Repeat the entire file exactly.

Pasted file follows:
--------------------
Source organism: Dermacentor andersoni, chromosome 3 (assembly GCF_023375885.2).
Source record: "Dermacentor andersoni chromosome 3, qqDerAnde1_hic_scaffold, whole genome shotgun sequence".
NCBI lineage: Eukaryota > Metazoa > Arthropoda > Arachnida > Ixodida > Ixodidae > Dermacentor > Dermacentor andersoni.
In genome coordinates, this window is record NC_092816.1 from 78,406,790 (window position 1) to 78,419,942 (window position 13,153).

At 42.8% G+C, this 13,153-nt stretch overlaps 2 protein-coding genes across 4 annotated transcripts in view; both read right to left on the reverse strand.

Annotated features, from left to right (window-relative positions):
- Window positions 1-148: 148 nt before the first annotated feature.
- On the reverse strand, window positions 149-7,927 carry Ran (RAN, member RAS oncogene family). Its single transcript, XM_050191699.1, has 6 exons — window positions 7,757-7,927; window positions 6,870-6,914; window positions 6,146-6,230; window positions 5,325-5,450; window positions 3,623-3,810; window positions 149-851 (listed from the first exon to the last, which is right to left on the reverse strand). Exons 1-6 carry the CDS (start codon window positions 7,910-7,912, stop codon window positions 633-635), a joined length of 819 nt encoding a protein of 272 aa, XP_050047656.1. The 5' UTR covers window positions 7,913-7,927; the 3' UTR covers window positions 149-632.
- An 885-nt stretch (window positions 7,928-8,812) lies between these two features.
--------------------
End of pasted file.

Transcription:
Source organism: Dermacentor andersoni, chromosome 3 (assembly GCF_023375885.2).
Source record: "Dermacentor andersoni chromosome 3, qqDerAnde1_hic_scaffold, whole genome shotgun sequence".
NCBI lineage: Eukaryota > Metazoa > Arthropoda > Arachnida > Ixodida > Ixodidae > Dermacentor > Dermacentor andersoni.
In genome coordinates, this window is record NC_092816.1 from 78,406,790 (window position 1) to 78,419,942 (window position 13,153).

At 42.8% G+C, this 13,153-nt stretch overlaps 2 protein-coding genes across 4 annotated transcripts in view; both read right to left on the reverse strand.

Annotated features, from left to right (window-relative positions):
- Window positions 1-148: 148 nt before the first annotated feature.
- On the reverse strand, window positions 149-7,927 carry Ran (RAN, member RAS oncogene family). Its single transcript, XM_050191699.1, has 6 exons — window positions 7,757-7,927; window positions 6,870-6,914; window positions 6,146-6,230; window positions 5,325-5,450; window positions 3,623-3,810; window positions 149-851 (listed from the first exon to the last, which is right to left on the reverse strand). Exons 1-6 carry the CDS (start codon window positions 7,910-7,912, stop codon window positions 633-635), a joined length of 819 nt encoding a protein of 272 aa, XP_050047656.1. The 5' UTR covers window positions 7,913-7,927; the 3' UTR covers window positions 149-632.
- An 885-nt stretch (window positions 7,928-8,812) lies between these two features.